President Woodard Joins Michigan Coalition To Oppose Race to the Top Finalist

Out of the 61 finalists for Race to the Top funding, the newly created “Education Achievement Authority” (EAA) was the only listed finalist from Michigan, which will be responsible for running the lowest performing five percent of the state’s schools. President Woodard joined a coalition made up of educators, parents, and members of the community to send a letter to President Obama and Secretary Duncan opposing this selection.

Below is the letter they sent:

Dear President Obama and Secretary Duncan:

We are encouraged that education continues to occupy such an important space in the national agenda, and we thank you for your efforts in promoting dialogue around this critical issue.  We are writing to share our deep concerns with the possible awarding of Race to the Top funds to the “Education Achievement Authority” or EAA in the state of Michigan.

The EAA, a “state reform” district modeled after the problematic New Orleans Recovery School District (RSD), was established through an August 2011 interlocal agreement between then-Emergency Manager of Detroit Public Schools Roy Roberts and Eastern Michigan University under the former Public Act 4 of 2011 (“The Emergency Manager Law”), an act that was repealed by the Michigan electorate in the November 6 election. Shortly thereafter, the Detroit Board of Education voted to disband the EAA and to sever ties with Eastern Michigan University.  Despite the voice of the electorate, our Michigan state legislature is pressing forward with bills during the lame duck session that would codify the EAA into state law.

We oppose the establishment of the EAA and ask that you stand in support of Michigan voters who are deeply concerned with its impact on our children’s education and on our rights as citizens to advocate for them.  We urge that you reconsider any inclination toward funding this EAA district for several important reasons:

1. The EAA has only been in operation for a few months and has no objective, external data attesting to its record of success.  The Chancellor of the EAA has chosen to use an instructional learning platform modeled after the “Student Centered” schools he spearheaded in a previous school district.  This learning initiative did not deliver the results his former district had hoped to see and a press release was issued to explain the disappointing results (  As an article published in the October 3, 2012 edition of Education Week by Detroit Free Press reporter Pratt explained:

Mr. Covington implemented a system similar to the EAA’s student-centered learning in 10   schools in Kansas City, Mo., where he was superintendent before coming to Michigan in 2011.  But Kansas City scrapped the teaching method this school year—two years after it started—because of mixed test results, said Andre Riley, a spokesman for the district. He said the new superintendent there wants to take the district in a different direction. (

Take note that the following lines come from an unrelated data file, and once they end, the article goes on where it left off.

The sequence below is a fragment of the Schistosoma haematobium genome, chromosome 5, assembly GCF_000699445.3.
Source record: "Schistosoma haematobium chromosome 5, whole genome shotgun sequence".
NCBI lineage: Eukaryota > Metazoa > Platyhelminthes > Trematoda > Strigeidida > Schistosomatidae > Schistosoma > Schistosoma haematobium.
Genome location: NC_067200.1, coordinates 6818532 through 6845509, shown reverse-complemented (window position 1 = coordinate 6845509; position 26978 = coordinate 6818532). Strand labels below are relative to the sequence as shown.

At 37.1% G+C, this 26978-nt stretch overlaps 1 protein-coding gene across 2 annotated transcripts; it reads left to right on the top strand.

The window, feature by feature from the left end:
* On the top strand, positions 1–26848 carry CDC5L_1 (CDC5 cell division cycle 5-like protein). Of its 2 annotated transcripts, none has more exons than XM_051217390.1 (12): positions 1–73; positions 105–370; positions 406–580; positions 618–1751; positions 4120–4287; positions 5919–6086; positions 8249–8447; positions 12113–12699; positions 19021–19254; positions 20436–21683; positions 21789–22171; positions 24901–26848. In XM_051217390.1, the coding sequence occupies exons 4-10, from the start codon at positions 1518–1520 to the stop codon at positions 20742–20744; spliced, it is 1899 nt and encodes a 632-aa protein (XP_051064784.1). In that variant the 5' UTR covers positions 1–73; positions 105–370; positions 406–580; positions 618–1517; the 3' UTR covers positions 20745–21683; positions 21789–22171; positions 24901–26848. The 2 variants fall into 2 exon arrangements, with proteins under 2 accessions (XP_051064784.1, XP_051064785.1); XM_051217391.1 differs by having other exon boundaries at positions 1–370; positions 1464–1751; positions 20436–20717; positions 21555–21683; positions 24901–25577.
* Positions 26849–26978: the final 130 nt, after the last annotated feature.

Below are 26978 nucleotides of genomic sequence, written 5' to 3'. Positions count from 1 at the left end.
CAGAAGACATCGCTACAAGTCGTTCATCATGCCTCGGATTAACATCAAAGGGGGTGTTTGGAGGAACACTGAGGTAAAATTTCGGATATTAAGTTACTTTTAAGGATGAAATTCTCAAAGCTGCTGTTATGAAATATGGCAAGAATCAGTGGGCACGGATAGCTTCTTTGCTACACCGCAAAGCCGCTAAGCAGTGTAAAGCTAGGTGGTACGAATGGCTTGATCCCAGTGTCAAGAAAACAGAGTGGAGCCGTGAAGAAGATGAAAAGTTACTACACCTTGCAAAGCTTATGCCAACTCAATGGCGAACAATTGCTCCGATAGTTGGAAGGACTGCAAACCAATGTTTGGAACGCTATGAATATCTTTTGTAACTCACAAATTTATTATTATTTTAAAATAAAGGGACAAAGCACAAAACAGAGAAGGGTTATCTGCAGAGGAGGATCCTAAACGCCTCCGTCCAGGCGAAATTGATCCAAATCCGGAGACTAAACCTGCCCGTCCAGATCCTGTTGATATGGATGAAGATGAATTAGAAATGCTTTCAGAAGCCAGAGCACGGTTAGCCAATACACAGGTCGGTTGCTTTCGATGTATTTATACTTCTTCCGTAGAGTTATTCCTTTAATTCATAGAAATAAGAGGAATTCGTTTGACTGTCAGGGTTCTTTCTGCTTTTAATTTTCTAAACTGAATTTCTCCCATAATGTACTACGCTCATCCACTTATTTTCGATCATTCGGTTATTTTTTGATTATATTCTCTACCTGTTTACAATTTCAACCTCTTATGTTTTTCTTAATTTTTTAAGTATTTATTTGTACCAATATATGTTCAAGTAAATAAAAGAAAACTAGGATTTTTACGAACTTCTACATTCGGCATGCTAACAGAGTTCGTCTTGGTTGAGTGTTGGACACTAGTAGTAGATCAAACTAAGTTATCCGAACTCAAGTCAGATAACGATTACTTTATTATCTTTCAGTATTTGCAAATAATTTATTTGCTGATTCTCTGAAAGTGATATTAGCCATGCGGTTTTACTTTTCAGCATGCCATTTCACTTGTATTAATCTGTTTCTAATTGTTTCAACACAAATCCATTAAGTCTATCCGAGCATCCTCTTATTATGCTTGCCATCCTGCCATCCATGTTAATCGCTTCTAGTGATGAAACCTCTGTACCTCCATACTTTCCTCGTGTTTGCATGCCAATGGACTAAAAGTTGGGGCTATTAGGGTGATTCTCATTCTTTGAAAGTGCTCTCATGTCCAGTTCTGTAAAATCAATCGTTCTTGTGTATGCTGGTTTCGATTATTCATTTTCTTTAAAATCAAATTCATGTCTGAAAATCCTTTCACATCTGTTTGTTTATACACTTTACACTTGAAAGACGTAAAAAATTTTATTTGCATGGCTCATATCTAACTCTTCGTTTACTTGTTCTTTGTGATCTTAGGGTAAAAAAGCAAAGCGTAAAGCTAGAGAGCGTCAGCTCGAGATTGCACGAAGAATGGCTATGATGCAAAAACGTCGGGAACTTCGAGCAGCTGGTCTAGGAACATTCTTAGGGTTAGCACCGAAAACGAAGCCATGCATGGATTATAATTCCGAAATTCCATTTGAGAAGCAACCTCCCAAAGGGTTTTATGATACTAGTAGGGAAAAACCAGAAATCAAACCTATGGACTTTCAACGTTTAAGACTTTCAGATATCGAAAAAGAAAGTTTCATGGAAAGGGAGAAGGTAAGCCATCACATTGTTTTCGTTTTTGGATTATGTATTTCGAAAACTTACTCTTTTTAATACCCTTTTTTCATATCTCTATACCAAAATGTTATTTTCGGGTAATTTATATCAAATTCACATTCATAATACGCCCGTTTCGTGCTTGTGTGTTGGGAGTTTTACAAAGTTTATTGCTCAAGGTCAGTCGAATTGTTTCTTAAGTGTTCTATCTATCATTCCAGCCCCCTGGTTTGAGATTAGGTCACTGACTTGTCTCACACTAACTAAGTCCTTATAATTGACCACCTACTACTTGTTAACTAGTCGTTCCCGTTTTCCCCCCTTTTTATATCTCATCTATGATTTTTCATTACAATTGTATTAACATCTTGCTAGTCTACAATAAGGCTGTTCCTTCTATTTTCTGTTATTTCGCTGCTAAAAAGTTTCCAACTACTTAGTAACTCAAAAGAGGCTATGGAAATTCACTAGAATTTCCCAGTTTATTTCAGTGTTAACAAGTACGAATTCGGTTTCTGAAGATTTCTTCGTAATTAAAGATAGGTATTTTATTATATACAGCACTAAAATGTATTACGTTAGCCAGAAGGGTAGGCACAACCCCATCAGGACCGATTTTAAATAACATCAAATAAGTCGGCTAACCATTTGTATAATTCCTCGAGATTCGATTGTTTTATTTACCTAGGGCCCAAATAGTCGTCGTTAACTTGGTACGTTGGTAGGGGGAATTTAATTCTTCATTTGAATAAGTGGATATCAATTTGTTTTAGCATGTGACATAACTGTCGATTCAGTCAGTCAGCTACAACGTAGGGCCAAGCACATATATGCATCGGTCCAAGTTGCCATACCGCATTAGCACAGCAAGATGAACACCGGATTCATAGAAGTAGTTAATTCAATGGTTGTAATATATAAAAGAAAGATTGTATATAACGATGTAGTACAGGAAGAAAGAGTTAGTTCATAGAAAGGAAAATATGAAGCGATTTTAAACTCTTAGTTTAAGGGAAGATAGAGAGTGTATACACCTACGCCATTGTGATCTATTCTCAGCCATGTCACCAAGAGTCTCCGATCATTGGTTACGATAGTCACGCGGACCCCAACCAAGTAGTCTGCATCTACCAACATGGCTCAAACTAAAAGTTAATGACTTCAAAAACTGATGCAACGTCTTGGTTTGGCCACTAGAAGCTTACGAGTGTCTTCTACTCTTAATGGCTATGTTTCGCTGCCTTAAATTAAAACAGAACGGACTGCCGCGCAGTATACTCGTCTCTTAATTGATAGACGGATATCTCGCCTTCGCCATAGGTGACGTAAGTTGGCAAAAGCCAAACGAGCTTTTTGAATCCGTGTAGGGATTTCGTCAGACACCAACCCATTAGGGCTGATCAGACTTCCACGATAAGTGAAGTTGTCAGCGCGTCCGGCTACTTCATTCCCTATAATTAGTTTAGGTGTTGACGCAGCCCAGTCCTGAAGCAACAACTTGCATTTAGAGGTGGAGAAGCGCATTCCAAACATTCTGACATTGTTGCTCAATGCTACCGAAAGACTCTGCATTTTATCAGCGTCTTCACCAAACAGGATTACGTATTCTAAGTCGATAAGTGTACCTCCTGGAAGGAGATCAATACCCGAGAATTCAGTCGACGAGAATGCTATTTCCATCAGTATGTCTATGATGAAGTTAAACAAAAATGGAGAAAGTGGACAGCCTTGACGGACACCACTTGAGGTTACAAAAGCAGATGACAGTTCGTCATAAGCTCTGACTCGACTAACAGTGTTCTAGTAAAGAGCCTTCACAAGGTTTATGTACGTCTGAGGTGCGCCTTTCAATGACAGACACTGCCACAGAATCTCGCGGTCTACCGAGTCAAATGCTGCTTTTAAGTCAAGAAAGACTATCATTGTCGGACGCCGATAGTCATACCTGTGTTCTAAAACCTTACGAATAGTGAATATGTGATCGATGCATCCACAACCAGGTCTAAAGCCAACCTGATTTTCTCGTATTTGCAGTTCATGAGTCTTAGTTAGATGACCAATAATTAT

2. Unlike the other school districts in Michigan, there is to date no external auditing for quality assurance in the EAA, and this was reflected in the language of the original twin bills, SB 1358 and HB 6004, introduced during the lame duck session.  Without a metric that is not internal to the EAA, how will program effectiveness be measured?  How will “persistently low achieving” schools that are delivered to the EAA based on Michigan Educational Assessment Program (MEAP) scores exit from the EAA without a detailed, transparent rubric?

3.  The EAA receives public tax dollars but is not subject to oversight by Michigan’s elected State Board of Education.  This “new form” of school governance is particularly disturbing in its suppression of parent/community participation in the school decision-making process as there is no elected school board.  Installing an appointed Chancellor who only reports to the Governor effectively disenfranchises the citizens of Michigan.

4.  The EAA purports to serve the neediest of students through its stated mission of capturing only the bottom 5% of schools or persistently low achieving schools (PLA) from the state’s PLA list. This past summer, however, the EAA actively recruited students from outside of the initial 15 EAA schools (formerly DPS schools) it was given to operate.  A number of Detroit parents were contacted and provided a workshop where they were briefed on how to canvass neighborhoods to “recruit” students for EAA enrollment.  They were provided with FAQ, Scripts, talking points, door hangers, and EAA t-shirts.  Promotional door hangers especially made for the Highland Park School District explained that “Since the EAA is an open school district children in Highland Park are welcomed to attend EAA schools.” Advertising materials came complete with enrollment hotlines [see enclosures]. These actions would seem to contradict the insistence that the EAA is not about “empire building.” What we appear to have in the EAA is a separate, unregulated district that receives public funds and works in competition rather than in cooperation with our elected State Board of Education.

As citizens who care deeply about the future of our children, we ask that our concerns be respected. We ask that this yet unproven EAA campaign not be funded by Race to the Top dollars.  What would truly help Michigan is for the funding to be used to enfranchise our families, schools, and communities to engage in real reforms that benefit Michigan’s children and that reflect the will of her citizens.  We hold great hope that we will be authentic partners in a larger dialogue, and one that will have the courage to include honest conversations about the kind of contextual education reform needed to make meaningful change not only for Michigan but the nation as a whole.

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